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SRA keeps September mill reopening

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SRA chief Pablo Azcona (right) with SRA board member Dave Sanson, who support the reopening of sugar mills on September 1.*GPB photo

The Sugar Regulatory Administration will proceed with the reopening of the milling season by September 1, maintaining that it will result in higher yield and increase in revenue, especially for small sugar farmers, despite calls from farmers and planters to allow them to harvest a month earlier.

This was the response of SRA head Pablo Azcona to letter of the so-called Sugar Council, composed of three sugar federations, National Federation of Sugarcane Planters (NFSP), Confederation of Sugar Producers’ Associations Inc., and Panay Federation of Sugarcane Farmers, asking to jumpstart the milling season in mid-August.

They contend that delaying to September the harvest of about 400,000 tons of ratoon plants that are now mature, could cause them to become overripe.

Checking SRA records, Azcona said it showed “only one mill has constantly opened ahead of everyone.” This mill would open on August this year, and September the next year, and back to August, which clearly shows that this issue is non-existent, and the opening date is purely “based on competition for cane supply,” he stressed.

Of nine sugar mills in Negros, only one protested the delay, and majority have agreed to the memo, he said.

You know the official start of milling season, which is Sept. 1. Let’s respect that. Because if one opens, everybody opens, Azcona said.

Asked if a sugar mill will defy SRA order, Azcona said “there will be sanctions,” although he is trying to avoid a disagreement with any of stakeholders and sugar mills.

It will not be tolerated, he stressed.

Azcona explained that the September 1 mill reopening is a first in a series of deferment of dates in the next three years, designed to move back to the original October 1 mill opening schedule.

“By 2025, we will be back on track with the hope that our annual production will increase,” he added.

After conducting a simulation based on the August and September production last year, Azcona said the August figures showed 432,000 tons of canes were milled with an average LKG/TC of 1.4 at an average price then of P2,800 per Lkg bag of sugar, or a total of P1.8 billion in revenues.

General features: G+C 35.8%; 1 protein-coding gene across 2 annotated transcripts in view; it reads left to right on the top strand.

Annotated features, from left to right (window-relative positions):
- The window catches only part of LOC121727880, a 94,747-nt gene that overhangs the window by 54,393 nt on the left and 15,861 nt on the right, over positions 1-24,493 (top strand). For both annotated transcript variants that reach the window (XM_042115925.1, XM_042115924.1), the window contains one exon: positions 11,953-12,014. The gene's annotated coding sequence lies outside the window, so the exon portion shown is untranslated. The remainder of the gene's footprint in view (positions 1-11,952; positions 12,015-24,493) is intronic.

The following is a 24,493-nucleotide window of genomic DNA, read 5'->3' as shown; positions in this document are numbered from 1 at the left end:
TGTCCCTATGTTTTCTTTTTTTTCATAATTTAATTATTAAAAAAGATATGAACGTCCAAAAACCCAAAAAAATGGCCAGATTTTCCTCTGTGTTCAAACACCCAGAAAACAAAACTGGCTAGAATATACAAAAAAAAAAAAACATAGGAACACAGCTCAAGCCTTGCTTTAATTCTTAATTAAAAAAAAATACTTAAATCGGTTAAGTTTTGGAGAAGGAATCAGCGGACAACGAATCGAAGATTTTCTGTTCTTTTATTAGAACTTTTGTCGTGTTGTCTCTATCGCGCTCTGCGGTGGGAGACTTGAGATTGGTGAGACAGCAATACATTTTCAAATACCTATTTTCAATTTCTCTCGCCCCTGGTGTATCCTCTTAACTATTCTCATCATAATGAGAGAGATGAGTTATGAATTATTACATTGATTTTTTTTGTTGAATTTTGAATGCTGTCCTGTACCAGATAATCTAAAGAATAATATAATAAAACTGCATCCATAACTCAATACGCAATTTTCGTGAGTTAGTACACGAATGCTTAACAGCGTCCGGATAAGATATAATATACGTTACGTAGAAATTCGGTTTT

“The same volume of canes milled a month later, yielded an average LKG/TC of almost 1.7 at an average price then of P3,300 per LKg bag of sugar, or a total of P2.5 billion,” he pointed out.

“It’s a big difference of about P700 million which could have been additional income for our farmers, especially because most, if not all of those who milled in August of last year, were small farmer beneficiaries,” Azcona said.

As to the issue of sugar supply, “we have enough sugar to last us till the reopening of the mills on September 1,” thus, “it was an opportune time to move back the date to increase yield,” the Negrense administrator said.

As to apprehensions of the Sugar Council’s regarding the cash flow of small farmers for the month of August, Azcona said he ordered the SRA to look into the possibility of providing assistance, in food or subsidies to small farmers who will need help.

He added that Dave Sanson, the newly appointed member to the SRA Board representing the planters, has been consulting with small farmers and said they are amenable to moving the date to Sept. 1 if it promises better yield and income for them.

“We want to veer away from dependency on sugar importation and improve our productivity as soon as possible, and if allowing canes to grow longer to have better yield is one solution, then SRA will implement it, bearing in mind the advantages it will give to the small farmers especially,” he added.

Azcona further said that he will meet with sugar millers soon to propose to them to make this deferment “an opportunity for them to leverage themselves to sugar farmers.”

“If mills can provide early assistance to farmers of lieu of assured cane supply when milling starts, then it will also give our farmers an opportunity to choose where to mill based on best offer and best performance, thus a better business sense for mills to improve their capability as well,” Azcona said.

“If we want to be serious in increasing productivity and improving the lives of our sugar farmers, then we should unite as an industry and look at the bigger picture, rather than just our own interests,” he also stressed.*


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September 2023

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